Tuesday, July 12, 2011

Smonk, by Tom Franklin

Reviewing a book prominently that came out several years ago? Why the hell not? Especially if it’s a book as remarkable as Smonk.
This was the first Tom Franklin I’ve read, and upon finishing it my first thought was “holy Christ, so THAT’S how it’s done. THAT’s how you mix the blackest of black humor, crazy action, bizarre-o characters, and some of the vilest and disgusting scenarios together in one nuthouse package.” Okay, I didn’t think ALL of that at once, but that’s what it comes down to.
Smonk is, nominally, a Western, in that it takes place in the wild days of the American frontier, but to call it simply a Western doesn’t really do it justice. In fact, it doesn’t even take place in the West—the small town of Old Texas, Alabama is the setting. This town is a creepy Southern Gothic nightmare, a cesspool of burning dog carcasses and dank water. Into this town comes gouty, cankerous, one-eyed E.O. Smonk, raising hell, beating up the men, seducing the women, and wreaking general havoc. The citizens decide they have enough of the old bastard, and so set up an ambush—but Smonk is as wily as he is vile, and turns the tables.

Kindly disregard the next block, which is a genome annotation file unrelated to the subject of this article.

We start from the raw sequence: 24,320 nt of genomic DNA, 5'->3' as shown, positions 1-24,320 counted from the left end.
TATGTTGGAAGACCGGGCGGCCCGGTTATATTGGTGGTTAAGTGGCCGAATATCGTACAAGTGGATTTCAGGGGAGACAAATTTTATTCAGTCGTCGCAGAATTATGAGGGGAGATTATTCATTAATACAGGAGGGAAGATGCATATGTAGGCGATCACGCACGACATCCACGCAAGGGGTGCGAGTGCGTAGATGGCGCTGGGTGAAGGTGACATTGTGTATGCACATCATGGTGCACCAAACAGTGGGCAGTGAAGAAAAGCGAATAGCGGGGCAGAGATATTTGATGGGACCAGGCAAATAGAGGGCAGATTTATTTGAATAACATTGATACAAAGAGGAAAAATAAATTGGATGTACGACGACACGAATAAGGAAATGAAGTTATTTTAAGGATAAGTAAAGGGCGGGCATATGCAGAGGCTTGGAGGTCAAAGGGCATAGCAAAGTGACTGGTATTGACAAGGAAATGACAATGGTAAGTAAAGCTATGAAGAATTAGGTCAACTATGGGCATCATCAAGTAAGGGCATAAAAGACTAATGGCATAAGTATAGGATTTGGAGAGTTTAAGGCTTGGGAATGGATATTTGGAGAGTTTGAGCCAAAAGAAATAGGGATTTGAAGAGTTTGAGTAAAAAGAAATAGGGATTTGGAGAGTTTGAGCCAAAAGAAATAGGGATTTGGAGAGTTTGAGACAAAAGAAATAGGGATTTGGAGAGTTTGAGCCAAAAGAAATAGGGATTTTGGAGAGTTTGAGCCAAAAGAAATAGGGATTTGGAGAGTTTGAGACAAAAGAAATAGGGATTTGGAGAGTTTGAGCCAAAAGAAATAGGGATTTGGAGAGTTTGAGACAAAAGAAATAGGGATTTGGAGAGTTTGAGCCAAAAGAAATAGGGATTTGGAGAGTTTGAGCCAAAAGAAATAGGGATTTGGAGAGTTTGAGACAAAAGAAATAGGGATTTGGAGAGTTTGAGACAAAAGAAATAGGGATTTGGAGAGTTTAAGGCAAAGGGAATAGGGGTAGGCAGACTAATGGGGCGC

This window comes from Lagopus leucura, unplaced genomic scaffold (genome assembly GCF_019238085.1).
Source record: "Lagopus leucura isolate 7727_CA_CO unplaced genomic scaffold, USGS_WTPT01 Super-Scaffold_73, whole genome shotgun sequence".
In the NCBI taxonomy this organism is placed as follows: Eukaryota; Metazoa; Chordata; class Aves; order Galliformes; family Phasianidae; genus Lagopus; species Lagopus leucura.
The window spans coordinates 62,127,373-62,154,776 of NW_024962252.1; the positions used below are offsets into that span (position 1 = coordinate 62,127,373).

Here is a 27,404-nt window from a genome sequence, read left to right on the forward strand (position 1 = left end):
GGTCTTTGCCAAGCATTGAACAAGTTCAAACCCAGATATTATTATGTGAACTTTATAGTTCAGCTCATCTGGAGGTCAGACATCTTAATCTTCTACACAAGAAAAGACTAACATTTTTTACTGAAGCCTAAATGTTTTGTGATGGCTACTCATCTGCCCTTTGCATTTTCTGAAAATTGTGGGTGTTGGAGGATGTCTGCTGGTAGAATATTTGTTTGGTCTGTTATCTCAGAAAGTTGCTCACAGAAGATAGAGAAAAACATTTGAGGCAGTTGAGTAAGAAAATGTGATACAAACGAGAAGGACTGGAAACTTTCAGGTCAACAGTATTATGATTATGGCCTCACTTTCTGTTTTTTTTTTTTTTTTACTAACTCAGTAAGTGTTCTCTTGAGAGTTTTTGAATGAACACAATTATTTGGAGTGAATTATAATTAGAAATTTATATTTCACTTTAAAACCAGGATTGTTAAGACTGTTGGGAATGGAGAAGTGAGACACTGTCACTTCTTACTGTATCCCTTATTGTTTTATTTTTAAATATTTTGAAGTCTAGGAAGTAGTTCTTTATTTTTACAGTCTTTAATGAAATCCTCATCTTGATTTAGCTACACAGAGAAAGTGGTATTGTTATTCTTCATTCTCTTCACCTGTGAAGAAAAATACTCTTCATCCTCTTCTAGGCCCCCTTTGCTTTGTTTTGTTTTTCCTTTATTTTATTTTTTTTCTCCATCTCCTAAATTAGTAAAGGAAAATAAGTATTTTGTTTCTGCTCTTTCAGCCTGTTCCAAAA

Meanwhile (to use a scene-changing stand-by that Franklin employs often)….
A teenage whore named Evavangeline is on the run from the foppish Captain Walton and his mutinous band of Christian Deputies. She experiences an ever-increasingly weird series of encounters that ultimately takes her to the town of Old Texas, where some dark, dark secrets await to be uncovered… and right into the path of E.O. Smonk’s deadly plans for the town.
There are scenes in this book that will make your stomach turn. But, as vile as Franklin’s imagination is, all the gross stuff is delivered with such rare humor and dead-pan language that you can’t help but laugh.
Do I sound like I’m gushing a little? Well, so be it. Smonk is by far the most original, entertainingly strange novel I’ve read in a long time.

1 comment:

  1. Heeeellllll yes. Franklin always writes amazing psychopaths, but this is by far the wildest and wooliest of his books.